Some sports, such as basketball and baseball, have been intertwined with Amateur Athletic Union (AAU) play for a generation.
While football has long been a prominent youth sport, it has only recently started to gain traction in the AAU ranks. Many prominent voices from one state in particular hope it never gains a foothold.
According to the AAU website, there are 20 states (plus the District of Columbia) that have AAU football programs, with 16 of those hosting leagues. As the Deseret News recently told it, many high school football coaches in Utah are trying to ensure that their state is not the 21st.
“This is not good for the spirit of high school football,” Herriman (Utah) coach Dustin Pearce, who is also the president of the Utah High School Football Coaches Association, told the Deseret News. “It’s just not. It goes against everything we’ve been trying to accomplish the last little bit with the (State School Board and Utah Legislature).”
Brody Benson, the head coach at Salt Lake City’s Highland High, told the Deseret News that the proposed youth leagues will “decimate” current youth programs like Ute Conference Football, and that the AAU philosophy emphasizes many of the things prep coaches try to eliminate.
“High school football is less than 4 percent of your life,” Benson told the News. “And right now everything is geared toward getting a scholarship and moving on and getting to the next level. The reality is that most of them are not going on. So what do you get out of sports? What are you able to use that you get out of football? That’s where I think we’re missing the boat as a society.”
The commissioner of the new AAU Youth Football league, Adam Arrington, told the News that he and his partner, Jimmy Eaton, began talking in February about the need for an “elite club” football program for little league players.
They have set up two conferences with eight clubs each, with each club responsible for different age-group teams from 11-and-under to 15-and-under. The season is scheduled to start in August and clubs will likely be filled by the end of May.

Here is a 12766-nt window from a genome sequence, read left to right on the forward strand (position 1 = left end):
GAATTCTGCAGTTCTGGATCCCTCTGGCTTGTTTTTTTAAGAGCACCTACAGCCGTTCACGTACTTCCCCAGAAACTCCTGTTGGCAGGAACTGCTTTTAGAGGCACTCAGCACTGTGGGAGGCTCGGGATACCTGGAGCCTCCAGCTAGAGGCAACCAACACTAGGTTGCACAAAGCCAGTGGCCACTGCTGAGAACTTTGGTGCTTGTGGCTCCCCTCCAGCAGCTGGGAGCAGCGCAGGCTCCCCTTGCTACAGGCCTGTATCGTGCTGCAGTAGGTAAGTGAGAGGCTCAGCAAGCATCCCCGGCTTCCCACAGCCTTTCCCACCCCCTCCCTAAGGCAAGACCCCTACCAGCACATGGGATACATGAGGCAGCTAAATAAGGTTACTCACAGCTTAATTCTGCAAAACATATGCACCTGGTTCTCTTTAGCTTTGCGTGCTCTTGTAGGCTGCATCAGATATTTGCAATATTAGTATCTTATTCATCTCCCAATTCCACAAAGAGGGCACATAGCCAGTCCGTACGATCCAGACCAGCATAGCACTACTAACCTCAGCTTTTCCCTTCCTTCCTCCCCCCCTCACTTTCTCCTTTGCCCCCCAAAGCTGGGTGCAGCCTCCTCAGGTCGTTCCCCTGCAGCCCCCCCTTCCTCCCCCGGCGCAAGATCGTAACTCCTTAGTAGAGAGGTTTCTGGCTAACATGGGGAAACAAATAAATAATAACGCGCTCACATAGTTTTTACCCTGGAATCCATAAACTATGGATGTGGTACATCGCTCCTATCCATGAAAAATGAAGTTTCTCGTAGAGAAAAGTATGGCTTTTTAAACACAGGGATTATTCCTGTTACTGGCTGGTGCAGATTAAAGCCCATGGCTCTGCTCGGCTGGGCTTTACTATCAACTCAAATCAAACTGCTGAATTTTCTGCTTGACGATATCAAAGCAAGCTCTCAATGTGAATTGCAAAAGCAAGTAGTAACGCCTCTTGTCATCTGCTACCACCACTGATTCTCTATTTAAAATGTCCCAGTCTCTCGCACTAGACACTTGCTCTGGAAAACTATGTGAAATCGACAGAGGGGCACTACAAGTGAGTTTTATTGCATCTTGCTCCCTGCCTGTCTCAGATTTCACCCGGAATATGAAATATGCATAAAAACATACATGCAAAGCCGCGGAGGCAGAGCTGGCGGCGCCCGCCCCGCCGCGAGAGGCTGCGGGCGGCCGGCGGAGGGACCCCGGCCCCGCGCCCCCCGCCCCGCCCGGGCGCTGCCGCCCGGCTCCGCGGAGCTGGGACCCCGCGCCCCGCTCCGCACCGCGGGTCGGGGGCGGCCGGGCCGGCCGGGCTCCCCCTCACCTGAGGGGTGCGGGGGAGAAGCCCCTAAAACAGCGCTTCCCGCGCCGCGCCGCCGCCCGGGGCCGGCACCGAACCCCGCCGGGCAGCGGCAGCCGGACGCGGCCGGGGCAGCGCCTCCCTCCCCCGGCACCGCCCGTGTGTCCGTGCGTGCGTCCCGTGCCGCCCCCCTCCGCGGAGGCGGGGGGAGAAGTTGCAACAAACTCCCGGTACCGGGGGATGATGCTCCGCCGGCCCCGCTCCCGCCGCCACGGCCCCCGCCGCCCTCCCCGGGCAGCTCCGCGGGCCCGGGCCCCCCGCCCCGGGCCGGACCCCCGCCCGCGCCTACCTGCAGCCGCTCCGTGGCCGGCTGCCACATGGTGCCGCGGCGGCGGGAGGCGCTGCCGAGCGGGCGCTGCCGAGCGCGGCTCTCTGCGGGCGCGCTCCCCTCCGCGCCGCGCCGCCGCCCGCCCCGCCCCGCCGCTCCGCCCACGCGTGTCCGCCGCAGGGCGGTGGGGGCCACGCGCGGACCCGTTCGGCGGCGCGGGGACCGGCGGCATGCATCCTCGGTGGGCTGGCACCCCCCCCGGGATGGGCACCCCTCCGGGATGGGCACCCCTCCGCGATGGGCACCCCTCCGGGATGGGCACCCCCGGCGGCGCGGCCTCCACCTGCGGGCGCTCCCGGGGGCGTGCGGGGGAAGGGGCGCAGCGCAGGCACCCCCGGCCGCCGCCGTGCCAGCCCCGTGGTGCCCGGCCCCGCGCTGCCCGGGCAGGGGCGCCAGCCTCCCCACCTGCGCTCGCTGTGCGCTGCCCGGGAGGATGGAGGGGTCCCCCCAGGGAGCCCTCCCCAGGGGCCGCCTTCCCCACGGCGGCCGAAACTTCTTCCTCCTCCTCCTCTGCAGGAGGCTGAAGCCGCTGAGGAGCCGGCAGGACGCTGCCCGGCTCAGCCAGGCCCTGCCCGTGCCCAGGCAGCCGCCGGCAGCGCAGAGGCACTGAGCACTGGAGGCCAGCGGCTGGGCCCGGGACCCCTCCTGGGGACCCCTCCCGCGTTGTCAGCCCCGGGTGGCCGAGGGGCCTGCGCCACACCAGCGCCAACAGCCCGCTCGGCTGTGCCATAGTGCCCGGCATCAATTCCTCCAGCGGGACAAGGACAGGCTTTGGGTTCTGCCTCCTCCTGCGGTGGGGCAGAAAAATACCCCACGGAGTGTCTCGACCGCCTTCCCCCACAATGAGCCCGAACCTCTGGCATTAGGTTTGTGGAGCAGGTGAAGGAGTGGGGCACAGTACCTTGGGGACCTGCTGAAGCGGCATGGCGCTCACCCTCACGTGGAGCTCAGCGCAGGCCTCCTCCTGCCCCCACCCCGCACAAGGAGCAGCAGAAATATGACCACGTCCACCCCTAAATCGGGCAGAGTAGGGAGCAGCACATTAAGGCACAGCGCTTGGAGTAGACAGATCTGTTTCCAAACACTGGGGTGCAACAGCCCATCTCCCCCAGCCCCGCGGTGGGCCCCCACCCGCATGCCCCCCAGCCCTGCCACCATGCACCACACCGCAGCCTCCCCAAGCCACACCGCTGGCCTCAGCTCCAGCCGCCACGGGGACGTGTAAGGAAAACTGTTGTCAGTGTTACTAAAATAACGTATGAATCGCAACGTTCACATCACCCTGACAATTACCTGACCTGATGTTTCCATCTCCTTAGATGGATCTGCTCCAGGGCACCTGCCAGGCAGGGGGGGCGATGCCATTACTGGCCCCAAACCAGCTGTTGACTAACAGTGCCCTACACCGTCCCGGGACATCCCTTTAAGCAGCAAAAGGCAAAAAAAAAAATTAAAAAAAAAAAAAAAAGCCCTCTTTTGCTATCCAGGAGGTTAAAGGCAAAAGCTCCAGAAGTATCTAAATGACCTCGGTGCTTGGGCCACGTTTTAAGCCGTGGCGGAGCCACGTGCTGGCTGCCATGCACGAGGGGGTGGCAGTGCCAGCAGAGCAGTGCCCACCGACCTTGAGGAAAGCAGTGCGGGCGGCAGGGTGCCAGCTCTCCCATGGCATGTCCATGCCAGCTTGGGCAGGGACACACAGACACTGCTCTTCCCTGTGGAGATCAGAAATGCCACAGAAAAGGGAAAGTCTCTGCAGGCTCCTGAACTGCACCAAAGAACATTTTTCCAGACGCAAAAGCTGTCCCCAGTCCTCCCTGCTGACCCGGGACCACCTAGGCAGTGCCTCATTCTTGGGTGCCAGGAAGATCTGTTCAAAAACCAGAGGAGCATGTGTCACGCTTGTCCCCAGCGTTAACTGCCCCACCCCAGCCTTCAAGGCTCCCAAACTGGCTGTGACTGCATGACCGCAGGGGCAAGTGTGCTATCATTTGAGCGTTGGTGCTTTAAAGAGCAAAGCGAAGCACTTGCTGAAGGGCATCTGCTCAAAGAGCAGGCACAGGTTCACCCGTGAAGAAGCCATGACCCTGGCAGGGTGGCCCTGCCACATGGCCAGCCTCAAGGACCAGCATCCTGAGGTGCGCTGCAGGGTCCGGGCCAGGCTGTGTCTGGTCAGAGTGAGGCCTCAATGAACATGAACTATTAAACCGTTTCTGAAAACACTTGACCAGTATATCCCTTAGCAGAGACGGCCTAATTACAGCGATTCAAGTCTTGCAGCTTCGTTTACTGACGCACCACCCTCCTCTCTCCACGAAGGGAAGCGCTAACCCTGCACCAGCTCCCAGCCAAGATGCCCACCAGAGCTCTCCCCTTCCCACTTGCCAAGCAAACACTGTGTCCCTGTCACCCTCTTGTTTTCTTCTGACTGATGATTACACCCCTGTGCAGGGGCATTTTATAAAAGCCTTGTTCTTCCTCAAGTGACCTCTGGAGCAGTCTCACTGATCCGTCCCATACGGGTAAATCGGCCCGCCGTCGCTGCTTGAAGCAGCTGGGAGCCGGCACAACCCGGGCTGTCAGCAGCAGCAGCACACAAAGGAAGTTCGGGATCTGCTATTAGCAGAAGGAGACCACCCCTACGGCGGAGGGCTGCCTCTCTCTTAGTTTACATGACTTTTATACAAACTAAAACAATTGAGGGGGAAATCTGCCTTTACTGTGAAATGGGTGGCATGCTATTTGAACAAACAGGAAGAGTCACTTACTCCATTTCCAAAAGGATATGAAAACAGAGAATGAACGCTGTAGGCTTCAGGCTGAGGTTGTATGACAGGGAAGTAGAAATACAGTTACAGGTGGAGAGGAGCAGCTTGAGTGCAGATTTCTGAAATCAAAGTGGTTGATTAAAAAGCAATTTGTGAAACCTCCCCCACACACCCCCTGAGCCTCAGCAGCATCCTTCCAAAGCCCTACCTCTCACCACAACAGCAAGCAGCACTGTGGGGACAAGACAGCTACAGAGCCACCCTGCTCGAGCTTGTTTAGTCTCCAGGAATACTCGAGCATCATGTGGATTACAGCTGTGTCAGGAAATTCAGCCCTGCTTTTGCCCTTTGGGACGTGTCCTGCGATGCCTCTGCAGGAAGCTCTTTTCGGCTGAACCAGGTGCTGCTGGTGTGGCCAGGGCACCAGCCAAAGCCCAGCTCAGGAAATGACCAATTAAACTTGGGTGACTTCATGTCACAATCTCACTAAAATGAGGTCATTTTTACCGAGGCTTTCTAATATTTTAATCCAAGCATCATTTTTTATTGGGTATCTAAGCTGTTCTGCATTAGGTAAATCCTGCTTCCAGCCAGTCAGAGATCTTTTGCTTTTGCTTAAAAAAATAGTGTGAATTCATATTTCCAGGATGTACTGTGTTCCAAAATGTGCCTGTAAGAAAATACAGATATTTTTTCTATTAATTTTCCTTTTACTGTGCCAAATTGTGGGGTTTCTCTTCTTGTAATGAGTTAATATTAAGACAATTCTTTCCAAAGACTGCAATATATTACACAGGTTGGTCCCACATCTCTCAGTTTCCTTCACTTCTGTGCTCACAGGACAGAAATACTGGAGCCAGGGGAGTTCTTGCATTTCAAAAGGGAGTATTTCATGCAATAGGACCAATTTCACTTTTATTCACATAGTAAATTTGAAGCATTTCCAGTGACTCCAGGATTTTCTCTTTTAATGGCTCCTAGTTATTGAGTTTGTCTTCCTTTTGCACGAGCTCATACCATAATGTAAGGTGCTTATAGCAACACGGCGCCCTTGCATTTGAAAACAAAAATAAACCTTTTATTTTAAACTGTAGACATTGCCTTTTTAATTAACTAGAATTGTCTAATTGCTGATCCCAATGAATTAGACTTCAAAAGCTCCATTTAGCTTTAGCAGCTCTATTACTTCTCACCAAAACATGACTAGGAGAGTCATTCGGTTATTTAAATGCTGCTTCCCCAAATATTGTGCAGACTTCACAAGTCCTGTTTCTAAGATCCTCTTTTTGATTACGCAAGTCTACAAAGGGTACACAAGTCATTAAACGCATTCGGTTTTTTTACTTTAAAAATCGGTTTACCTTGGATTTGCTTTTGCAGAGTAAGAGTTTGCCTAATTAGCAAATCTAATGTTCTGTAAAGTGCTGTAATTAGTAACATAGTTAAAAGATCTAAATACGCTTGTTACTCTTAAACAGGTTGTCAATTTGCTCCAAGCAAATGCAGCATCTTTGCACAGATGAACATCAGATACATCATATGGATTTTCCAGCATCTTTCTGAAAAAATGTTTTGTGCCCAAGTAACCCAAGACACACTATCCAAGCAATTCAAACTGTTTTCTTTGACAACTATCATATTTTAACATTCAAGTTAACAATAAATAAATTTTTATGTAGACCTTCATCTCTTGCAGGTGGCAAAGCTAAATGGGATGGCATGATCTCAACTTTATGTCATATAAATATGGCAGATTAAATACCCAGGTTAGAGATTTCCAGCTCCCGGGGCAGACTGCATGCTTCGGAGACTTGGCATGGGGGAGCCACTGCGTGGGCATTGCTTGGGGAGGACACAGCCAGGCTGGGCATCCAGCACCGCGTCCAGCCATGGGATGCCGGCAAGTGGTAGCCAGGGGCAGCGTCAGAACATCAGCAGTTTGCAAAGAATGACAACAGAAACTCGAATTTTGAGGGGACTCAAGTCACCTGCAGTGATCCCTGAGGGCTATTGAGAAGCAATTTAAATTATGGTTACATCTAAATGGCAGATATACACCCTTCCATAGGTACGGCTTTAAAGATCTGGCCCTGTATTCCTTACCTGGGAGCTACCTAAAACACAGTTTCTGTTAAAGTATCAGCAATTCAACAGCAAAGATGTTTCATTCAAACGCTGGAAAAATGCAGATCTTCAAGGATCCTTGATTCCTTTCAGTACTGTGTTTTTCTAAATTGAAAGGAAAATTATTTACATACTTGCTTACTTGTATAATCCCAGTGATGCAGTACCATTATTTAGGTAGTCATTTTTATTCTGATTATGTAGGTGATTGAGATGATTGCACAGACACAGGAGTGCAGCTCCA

“I believe the demand is there from the athletes to have an elite club,” said Arrington, who has four boys who play football from elementary school to college.
Arrington said the early response was so positive, the two men decided to seek input on the league from high school coaches. That’s where the fierce opposition came in.
After sending an email on April 20 to 54 high school coaches, Arrington received a great deal of push back for the program designed to serve fifth through ninth graders.
“Our whole thing is, well, we’d like our programs to be ran with the high school coaches’ blessing,” Arrington told the News. “We’d like to have them get involved and work with us. So I decided to send the email … to see if I could start a dialogue, to see if they had any words of advice or any degree of involvement they wanted. … It got pretty ugly, pretty quick. Not only were they not wanting to be involved, they said they would do everything in their power to shut us down. They said they’d make sure their facilities weren’t available to us. They told us we are a joke and they’ll do whatever they can to shut us down.”
Meanwhile, Pearce told the News he sees as much negative in the rise of AAU sports as some see positive gains. In lockstep with Benson’s sentiments, Pearce believes sports have become more about “What can you do for my kid? What can you do for me?” rather than “building character and teaching teamwork.”
The circumstances in Utah certainly open a worthwhile debate as to what level of youth football is accepted by some of the gridiron powers that be in that particular state. In some markets, such as Florida or Texas, the decision to add AAU might not have been met with such opposition.
You can read the rest of the Deseret News story here.